Waste Disposal 
Landfill Trash
What items are banned from going in Illinois landfills:
Auto Batteries
Landscape Waste
Lightbulbs - fluorescent & high intensity
Medical waste
Used Motor Oil

Check with your local community or county for information about disposing of these items properly (see county links below)
What items should NOT go in our landfills:
Electronics - including computers &
   computer-related items, TVs,
   video games, telephones
Household batteries
Household hazardous waste
Medications - do NOT flush down toilets
Medical waste

Check with your local community or county for information about disposing of these items properly
County Links:
DuPage County Green Initiatives
Kane County Recycling Website
Kane County Recycling Facts
Kendall County Green Pages
Lake County - Solid Waste Agency
McHenry County Green Guide
Northern Cook County Solid Waste Agency
Ways to reduce waste
The importance of waste management
The importance of waste management
Visit our Recycling Page for more information
Recycling Bin
There are various ways to deal with garbage, but any traditional practices aren’t as beneficial as we once thought they were. Waste accumulates in landfills and produces methane. Waste in an incinerator it produces dioxin (another harmful greenhouse gas).

The pattern of buying, throwing away and buying again is not only wasteful; it also causes depletion of our natural resources. This is a dangerous spiral that results in threats to biodiversity, deforestation, pollution, and other environmental problems in the Fox River watershed. Through waste reduction, and recycling, we can shrink our environmental footprint.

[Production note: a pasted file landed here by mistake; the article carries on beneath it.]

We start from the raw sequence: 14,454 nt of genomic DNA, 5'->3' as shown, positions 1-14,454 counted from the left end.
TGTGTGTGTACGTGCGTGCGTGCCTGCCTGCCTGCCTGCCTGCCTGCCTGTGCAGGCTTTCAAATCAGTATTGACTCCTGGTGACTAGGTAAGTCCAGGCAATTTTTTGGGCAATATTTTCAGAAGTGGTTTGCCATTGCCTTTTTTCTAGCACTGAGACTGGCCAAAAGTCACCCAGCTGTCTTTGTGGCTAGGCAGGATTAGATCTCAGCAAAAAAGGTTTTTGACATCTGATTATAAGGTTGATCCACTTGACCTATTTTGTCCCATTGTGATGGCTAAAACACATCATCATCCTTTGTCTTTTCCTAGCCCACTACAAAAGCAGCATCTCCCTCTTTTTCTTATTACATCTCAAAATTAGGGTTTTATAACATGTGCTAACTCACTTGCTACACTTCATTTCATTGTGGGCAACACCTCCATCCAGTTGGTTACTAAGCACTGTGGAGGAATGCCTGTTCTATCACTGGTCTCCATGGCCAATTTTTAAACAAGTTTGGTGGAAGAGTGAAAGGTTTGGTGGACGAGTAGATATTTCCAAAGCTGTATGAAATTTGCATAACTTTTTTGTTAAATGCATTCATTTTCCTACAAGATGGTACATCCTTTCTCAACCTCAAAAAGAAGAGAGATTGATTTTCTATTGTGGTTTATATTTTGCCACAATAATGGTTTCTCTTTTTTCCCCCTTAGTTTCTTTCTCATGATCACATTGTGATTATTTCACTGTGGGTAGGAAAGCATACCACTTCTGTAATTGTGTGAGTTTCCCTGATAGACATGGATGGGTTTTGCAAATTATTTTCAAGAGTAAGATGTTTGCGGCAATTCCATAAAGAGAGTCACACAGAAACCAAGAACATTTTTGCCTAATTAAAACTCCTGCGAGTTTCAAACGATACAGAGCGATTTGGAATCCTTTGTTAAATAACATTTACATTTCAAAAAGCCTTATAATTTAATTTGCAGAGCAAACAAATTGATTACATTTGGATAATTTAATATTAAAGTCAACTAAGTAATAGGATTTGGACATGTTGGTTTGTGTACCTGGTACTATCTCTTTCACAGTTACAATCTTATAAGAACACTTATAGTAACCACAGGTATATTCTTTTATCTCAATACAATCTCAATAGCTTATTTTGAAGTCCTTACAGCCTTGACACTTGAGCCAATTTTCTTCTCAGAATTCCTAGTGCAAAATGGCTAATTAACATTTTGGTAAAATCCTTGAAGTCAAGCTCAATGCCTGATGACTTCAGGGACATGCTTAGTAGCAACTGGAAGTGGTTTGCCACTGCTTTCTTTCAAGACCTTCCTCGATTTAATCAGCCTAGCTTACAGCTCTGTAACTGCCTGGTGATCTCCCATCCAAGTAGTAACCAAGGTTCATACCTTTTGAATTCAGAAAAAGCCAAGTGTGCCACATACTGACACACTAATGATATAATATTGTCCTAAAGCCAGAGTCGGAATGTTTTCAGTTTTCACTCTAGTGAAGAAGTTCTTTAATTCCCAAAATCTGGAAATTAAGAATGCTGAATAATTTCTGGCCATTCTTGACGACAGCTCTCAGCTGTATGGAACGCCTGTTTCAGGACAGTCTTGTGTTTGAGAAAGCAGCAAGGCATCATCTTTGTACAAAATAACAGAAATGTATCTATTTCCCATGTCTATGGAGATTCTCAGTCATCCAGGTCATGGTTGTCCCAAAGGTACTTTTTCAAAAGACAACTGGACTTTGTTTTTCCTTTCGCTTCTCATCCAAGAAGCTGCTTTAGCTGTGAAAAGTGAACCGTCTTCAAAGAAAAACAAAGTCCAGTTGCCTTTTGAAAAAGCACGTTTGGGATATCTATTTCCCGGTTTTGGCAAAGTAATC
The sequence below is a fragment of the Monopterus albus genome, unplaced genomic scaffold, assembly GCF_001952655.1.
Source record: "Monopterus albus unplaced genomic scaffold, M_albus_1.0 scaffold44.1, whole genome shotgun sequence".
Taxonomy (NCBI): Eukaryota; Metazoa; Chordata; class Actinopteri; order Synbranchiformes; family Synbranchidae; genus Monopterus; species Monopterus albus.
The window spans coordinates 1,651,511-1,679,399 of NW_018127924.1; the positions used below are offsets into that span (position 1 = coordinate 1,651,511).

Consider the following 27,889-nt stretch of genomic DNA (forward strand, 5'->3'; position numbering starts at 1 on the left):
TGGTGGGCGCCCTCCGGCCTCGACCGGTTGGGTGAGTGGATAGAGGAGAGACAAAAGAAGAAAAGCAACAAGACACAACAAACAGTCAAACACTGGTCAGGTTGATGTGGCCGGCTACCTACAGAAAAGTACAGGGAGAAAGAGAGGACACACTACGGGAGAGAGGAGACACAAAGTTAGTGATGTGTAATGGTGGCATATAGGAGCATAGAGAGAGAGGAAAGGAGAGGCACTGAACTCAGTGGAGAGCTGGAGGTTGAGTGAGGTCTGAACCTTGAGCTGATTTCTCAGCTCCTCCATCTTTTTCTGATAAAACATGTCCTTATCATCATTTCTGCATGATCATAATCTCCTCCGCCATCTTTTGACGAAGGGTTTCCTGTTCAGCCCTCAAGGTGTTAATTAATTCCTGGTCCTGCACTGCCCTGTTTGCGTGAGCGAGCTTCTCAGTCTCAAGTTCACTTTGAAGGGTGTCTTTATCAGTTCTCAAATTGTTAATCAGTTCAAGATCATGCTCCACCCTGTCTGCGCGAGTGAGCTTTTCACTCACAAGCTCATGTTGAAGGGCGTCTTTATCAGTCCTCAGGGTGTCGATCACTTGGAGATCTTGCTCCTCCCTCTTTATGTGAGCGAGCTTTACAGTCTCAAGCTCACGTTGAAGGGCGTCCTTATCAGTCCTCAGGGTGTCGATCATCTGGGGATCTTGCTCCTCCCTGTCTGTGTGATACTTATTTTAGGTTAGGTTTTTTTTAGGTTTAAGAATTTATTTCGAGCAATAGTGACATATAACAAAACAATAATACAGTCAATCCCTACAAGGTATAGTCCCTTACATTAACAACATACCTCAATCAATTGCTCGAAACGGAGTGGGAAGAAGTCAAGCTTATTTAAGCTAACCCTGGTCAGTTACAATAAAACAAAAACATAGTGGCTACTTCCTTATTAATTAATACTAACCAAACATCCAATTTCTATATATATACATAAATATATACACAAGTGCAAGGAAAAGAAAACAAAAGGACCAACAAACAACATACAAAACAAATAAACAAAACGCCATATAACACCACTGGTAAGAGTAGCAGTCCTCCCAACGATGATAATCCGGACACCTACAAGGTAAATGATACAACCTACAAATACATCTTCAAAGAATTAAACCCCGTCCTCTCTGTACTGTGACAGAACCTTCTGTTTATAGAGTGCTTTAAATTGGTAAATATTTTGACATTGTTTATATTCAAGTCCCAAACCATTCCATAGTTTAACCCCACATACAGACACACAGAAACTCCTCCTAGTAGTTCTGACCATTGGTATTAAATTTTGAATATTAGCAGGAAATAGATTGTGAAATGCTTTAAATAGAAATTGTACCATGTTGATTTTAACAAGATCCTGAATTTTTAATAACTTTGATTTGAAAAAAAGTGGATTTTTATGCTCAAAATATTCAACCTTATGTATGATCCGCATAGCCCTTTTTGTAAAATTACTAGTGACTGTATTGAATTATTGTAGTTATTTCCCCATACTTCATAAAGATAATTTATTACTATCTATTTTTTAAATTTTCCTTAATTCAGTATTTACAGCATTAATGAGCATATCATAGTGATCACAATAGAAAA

Here are some easy things you can do to help!
Buy durable products instead of those that are disposable or cheaply made. They last longer.
Repair/restore used items before replacing them.
Buy items you can re-use.  Use china or enamel crockery rather than plastic or paper plates and bowls. Use real cutlery rather than plastic. Pack school lunches in reusable containers with lids.
Buy concentrated products to reduce packaging. Examples are concentrated fruit juice, laundry detergent, fabric softener and window cleaner. Use an electric shaver or a higher quality razor with replaceable blades. Use plug-in appliances instead of those that operate on batteries. Buy items you can recycle locally through curbside collection or recycling centers.
Buy beverages in returnable or recyclable containers. Learn more about recycling options in your community. List all the things you can recycle through your city's curbside program or your local recycling center. Then list the things in your trash that are non-recyclable. Next time you go shopping, look for recyclable substitutes.
Avoid excess packaging when choosing product brands. Buy products in bulk, but only buy an amount you will use: larger sizes reduce the amount of packaging, but smaller sizes reduce leftover waste.
Pass unwanted items on to friends and family. Or sell unwanted items or offer them to someone else for free. Several good websites now exist that allow you to do this. You may also donate unwanted items to a local charity or place of worship.
Make really good use of your waste compost bin or get one. Keep a small container by the sink to put waste items for the compost bin straight in (coffee cans are good for this).
Reduce toxic waste by purchasing paints, pesticides and other hazardous materials only in the quantities needed, or by sharing leftovers.
NEVER dump waste down the street sewer drains!

No Dumpinga

Volunteer and scout groups have stenciled this warning on drains all over the watershed. If you would have a group that would like to do this project in your neighborhood or community, please contact
The Conservation Foundation
Waste Disposal Chart
A Citizen's Guide to Preserving the Fox River
in Illinois